The response overwhelmed him. Ainsworth told him that he had contributed more than he would ever know. "The gaffer is an unbelievable man," says Charles. "Forget being an unbelievable gaffer, he's an unbelievable man because he supported me emotionally. That is what I needed most. I was crying." And after the tears came a bold prediction.
"I told him, I think I can come back."
Ainsworth made it clear that if Charles could somehow get fit then the door would always be open for him at Wycombe.
It was the end. But it was also the start.
Charles got in touch with Rob Gallagher, a mobility specialist who'd had the same injury, and he began to do the exercises that he prescribed. "I began to feel better." He also became a vegan and slimmed down his body considerably. "The weight was hindering my progress," he adds. "The less weight you carry the easier it is for your body to bear that load."
What followed took time, work, mental strength and inner drive. "It was hard in the sense that it was very tedious. There is a lot of boring, low-level work. The kind of things that your grandparents would do and I have to do it morning, noon and night. There are always times when you are struggling and you want to give up. But it is easy to do that."
There were the podcasts that got him through the summer and the books too. Oprah Winfrey's SuperSoul conversations led him to Brene Brown's Daring Greatly: How the Courage to be Vulnerable Transforms the Way we Live, Love, Parent and Lead. Emotions he is touch with now. "Every conversation that I have about it is like therapy," laughs Charles.
Slowly but surely he began to feel he could manage the pain and agreed a short-term deal to return to Wycombe in August. Then, the moment came. An injury crisis before a midweek game at Fleetwood. Charles played and played well. He kept his place for the win over Southend and the clean sheet away to his former club Wimbledon. Three games in 12 days.
That is a huge ask for any player but especially one whose arthritis has not gone away. He is managing his condition. He does not train with the rest of the team on a Monday and Tuesday - a situation that brings with it the customary banter. "I am not going to coin the phrase 'lower-league Ledley King' but if people want to give it me then…"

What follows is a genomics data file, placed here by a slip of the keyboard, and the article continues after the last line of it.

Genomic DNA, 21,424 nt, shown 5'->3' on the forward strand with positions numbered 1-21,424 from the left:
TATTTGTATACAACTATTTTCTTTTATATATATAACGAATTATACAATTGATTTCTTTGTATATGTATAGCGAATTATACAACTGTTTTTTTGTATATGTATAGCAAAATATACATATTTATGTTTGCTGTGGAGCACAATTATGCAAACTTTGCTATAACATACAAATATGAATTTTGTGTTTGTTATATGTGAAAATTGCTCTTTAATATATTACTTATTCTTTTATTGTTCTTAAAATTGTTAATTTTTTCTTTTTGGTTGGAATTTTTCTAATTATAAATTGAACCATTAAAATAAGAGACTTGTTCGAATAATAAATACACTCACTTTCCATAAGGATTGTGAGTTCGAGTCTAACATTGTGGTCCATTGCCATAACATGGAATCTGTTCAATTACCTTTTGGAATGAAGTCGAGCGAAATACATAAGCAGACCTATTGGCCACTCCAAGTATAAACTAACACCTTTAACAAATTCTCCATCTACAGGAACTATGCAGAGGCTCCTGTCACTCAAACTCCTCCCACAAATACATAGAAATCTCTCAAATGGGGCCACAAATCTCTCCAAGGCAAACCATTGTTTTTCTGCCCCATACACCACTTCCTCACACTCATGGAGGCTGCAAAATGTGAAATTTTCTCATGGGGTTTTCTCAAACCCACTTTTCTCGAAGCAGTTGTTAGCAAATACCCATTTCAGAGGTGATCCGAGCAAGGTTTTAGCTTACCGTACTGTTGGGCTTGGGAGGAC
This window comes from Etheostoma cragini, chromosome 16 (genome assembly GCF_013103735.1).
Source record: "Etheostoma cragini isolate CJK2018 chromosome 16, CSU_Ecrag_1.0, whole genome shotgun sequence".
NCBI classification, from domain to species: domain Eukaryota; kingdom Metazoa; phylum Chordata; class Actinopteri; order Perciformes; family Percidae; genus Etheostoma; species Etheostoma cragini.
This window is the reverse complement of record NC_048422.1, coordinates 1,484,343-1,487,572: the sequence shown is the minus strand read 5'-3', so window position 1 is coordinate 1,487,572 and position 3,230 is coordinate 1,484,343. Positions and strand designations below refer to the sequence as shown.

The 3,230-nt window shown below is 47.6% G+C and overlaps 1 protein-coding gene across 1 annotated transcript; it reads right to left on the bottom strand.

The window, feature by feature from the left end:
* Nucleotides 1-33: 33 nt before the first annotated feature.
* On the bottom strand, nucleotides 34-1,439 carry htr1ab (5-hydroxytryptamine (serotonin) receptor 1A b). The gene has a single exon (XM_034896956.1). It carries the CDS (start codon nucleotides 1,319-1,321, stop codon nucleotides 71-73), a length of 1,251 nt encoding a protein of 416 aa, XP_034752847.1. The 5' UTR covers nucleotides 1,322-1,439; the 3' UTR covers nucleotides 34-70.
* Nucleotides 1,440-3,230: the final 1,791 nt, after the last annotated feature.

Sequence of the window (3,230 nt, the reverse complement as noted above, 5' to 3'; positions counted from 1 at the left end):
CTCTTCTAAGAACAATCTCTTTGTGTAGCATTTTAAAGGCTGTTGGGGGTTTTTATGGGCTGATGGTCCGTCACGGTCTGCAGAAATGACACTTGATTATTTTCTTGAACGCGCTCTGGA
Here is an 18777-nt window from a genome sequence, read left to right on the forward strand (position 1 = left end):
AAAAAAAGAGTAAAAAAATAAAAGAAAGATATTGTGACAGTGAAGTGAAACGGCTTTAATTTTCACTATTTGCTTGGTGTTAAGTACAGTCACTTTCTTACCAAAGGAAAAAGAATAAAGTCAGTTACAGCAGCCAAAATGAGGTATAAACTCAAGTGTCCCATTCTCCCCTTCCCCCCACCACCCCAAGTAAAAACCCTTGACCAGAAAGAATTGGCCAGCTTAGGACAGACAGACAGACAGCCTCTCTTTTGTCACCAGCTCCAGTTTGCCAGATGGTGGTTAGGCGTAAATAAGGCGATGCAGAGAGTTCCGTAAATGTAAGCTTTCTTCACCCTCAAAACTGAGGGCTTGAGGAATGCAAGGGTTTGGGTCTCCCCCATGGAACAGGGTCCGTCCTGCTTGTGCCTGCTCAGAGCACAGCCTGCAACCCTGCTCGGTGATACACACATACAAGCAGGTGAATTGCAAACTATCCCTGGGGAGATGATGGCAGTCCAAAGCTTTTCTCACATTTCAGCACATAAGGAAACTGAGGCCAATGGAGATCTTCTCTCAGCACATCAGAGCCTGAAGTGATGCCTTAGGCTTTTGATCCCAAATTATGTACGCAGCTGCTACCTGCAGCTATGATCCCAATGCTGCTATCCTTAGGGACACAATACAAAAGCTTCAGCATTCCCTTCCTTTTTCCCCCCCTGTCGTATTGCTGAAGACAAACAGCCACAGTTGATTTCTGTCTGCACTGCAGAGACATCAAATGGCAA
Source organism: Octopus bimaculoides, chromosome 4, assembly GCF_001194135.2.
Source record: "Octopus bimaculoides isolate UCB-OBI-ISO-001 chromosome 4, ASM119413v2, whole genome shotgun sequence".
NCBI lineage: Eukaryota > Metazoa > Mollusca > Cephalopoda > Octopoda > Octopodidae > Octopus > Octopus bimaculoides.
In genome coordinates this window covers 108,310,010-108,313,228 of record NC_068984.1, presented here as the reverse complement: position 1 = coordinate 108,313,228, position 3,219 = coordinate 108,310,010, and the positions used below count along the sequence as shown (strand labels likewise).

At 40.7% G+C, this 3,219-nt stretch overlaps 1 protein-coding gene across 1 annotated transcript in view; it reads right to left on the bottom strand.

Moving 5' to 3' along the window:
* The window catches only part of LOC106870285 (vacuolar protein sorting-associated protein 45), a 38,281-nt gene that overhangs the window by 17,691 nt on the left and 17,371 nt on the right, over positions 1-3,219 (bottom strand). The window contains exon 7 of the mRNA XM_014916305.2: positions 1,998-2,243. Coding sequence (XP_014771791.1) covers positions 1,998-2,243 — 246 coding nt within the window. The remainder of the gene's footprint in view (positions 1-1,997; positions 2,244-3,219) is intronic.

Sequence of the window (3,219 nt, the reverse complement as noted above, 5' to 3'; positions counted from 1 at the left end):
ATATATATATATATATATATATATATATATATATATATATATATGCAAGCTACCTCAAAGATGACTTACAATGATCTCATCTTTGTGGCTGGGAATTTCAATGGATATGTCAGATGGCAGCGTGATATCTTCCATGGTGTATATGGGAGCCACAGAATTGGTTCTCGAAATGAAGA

Crucially, Ainsworth understands.
"This is an ailment that I have so I need to be micro-managed," says Charles. "The gaffer allows me that time. I am just here at his disposal."
For how long, though?
His contract only takes him through to January. Some players would find that unsettling but Charles does not think like that. Not any more.
"Listen, I have got arthritis in my hip," he says. "It is what it is. For now, I'm still a footballer but I can only defy medical science so much. I have a body with limitations. I can't possibly tell you how much longer I am going to play. I don't think about it. If I start to think that I wish it would last longer and then my body breaks down then I will have to deal with that.
"But the biggest thing is acceptance. Once you shed the expectations you just become a lot lighter. It makes it easier for me to wake up in pain and smile. If I wake up and don't feel great then I don't feel great. This is an incredible story but I may not play another game again. But I set my heart on something and I did it. I am grateful for that. It is a blessing.
"I have shown my son that you are capable of overcoming anything if you truly believe and you can become anything you want to if you are determined. I could not give him a greater lesson than that. My son is very intelligent but I have one GCSE. What else can I show him? It's a great life lesson and I have been able to show him that through example."